Miles: I don’t play in them as much, just because I’ve found a couple pair of Nikes that I feel really good playing in. But I still get as many Jordans as I can possibly have.

Do you have a “favorite” pair that you’ve played in over the years?

Miles: There were a couple shoes a few years ago that I was in love with that I felt were the best basketball shoes I’ve ever played in.

There were a couple (Nike) Zoom basketball shoes – and they were both high-tops, too. But it’s when Zoom was really big at the time. But they made two pairs: one for the beginning of the season and one for the second. And those were probably my favorite shoes I’ve ever played in.

The first Hyperfuse they made a couple years ago was pretty good. (I think those are the lows of what I have on right now.) Those are pretty good. But those Zoom basketball shoes were probably my favorites. And the Huarache 2k4’s are always cool – the ones with the strap across the front.

How many pairs do you have?

Miles: I really don’t know. I’m over 500.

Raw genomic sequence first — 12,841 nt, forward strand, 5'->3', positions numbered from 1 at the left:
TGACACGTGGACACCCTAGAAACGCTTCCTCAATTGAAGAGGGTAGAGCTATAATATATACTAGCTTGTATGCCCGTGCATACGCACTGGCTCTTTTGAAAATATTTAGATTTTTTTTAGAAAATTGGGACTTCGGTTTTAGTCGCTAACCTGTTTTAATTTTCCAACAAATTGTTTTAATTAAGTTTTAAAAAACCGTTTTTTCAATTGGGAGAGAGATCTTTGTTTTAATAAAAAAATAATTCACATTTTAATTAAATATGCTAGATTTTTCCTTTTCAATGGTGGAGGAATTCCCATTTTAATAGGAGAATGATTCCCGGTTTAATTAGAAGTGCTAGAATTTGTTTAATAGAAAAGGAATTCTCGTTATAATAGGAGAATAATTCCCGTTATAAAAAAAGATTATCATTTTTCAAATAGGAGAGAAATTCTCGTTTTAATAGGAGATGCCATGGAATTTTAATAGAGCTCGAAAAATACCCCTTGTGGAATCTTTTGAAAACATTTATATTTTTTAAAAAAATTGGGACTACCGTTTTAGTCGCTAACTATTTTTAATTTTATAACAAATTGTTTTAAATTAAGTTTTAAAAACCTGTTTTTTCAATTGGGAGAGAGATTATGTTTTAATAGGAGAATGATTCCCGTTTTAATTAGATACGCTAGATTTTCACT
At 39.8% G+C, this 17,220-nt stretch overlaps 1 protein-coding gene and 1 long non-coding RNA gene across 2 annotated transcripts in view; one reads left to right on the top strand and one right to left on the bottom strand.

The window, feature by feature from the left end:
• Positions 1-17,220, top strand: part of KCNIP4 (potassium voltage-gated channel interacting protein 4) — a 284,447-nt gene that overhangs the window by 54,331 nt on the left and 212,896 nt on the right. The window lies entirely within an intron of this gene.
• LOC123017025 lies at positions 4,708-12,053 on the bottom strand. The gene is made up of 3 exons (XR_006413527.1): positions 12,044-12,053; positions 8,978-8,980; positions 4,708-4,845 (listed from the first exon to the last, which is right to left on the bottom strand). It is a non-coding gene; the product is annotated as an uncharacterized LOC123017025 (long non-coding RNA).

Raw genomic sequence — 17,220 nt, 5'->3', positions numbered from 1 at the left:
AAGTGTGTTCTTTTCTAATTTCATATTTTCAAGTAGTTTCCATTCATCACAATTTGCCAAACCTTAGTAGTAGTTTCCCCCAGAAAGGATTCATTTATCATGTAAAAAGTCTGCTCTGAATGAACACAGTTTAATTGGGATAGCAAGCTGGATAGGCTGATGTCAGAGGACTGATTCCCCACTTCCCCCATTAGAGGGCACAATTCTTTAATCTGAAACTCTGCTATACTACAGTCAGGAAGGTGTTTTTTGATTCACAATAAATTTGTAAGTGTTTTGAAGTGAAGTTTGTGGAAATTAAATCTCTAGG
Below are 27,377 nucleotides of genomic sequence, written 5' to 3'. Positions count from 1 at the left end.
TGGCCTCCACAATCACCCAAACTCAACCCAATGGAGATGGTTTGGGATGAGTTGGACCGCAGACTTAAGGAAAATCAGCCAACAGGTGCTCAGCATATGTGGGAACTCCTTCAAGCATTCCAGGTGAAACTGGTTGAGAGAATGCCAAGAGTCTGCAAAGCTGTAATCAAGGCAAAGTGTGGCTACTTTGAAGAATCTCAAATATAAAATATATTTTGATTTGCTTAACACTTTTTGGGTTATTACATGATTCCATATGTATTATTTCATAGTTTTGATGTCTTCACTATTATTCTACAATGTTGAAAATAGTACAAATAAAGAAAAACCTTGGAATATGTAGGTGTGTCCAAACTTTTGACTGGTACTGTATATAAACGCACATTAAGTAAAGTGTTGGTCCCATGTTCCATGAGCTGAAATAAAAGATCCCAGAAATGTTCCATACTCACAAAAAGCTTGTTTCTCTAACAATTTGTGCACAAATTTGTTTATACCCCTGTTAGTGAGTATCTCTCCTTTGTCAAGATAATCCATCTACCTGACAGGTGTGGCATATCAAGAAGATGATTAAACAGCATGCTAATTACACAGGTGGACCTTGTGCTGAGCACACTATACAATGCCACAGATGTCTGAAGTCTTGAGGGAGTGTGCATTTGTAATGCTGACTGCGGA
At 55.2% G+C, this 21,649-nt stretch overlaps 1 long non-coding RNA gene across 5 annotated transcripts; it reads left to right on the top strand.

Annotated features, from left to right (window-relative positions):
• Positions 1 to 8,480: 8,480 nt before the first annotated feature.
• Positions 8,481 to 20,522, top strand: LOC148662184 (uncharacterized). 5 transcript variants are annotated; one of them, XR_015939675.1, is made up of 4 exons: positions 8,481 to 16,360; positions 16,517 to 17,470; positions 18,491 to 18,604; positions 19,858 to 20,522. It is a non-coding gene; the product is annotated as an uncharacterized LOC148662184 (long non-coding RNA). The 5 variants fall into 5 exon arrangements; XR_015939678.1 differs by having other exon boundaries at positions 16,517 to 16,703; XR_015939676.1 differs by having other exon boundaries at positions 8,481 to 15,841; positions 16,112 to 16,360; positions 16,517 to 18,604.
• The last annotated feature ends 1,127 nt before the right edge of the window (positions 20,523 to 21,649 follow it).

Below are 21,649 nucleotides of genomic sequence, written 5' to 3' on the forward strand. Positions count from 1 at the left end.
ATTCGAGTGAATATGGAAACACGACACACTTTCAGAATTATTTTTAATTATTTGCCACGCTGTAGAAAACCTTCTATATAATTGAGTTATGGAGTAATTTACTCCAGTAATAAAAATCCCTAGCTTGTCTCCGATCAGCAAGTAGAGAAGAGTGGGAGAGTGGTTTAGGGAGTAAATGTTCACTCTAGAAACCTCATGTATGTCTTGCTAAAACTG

Are sneakers a big part of your wardrobe?

Miles: I buy clothes based off my shoes. I feel like, there are so many shoes that I don’t have to worry about it anymore. Like, I know I have something to wear with everything.

Are you a shoe guy in general, or just sneaks?

Miles: Mostly, just sneaks – just Jordan, Nike, the SB – the skateboard types. I don’t dabble into the other stuff, really.

Have you always been a Nike guy?

Miles: I remember playing in Adidas in my sophomore year in high school. My school was sponsored. But after that, I’ve been straight Nike. My freshman year, we wore Converse. That was from Larry Johnson because Larry Johnson had gone to my high school and he was Converse. My junior and senior year we were Nikes. And I played on a Nike AAU team in the summers.

Which Cavaliers have good “shoe style”?

Miles: Kyrie and Dion have some pretty good shoes. Everybody else is pretty basic, as far as basketball shoes. They pretty much go with what matches and what’s comfortable. And that’s pretty much what you go for at the end of the day – how it feels. If you can get a shoe that you know feels good and you can get your own color, you win. And that’s what Kyrie and Dion were able to do.

They got shoes they like and they modified them and put the Nike I.D. on them. And I know Kyrie, he’s a big face of Nike, so he’s got his own. But everybody else, pretty much standard.

But as far as walking around, stuff they kick around in, guys have some pretty good kicks. Tristan’s got a nice array of different types of shoes – (whether there be socks or no socks). Gibb’s got everything – top to bottom. Omri’s got, not so much sneakers as Euro-style shoes; loafers and stuff. But it fits him. As far as Jordan sneakers, Kyrie’s got a good collection, too. Dion’s got a few pair of Jordans that he wears.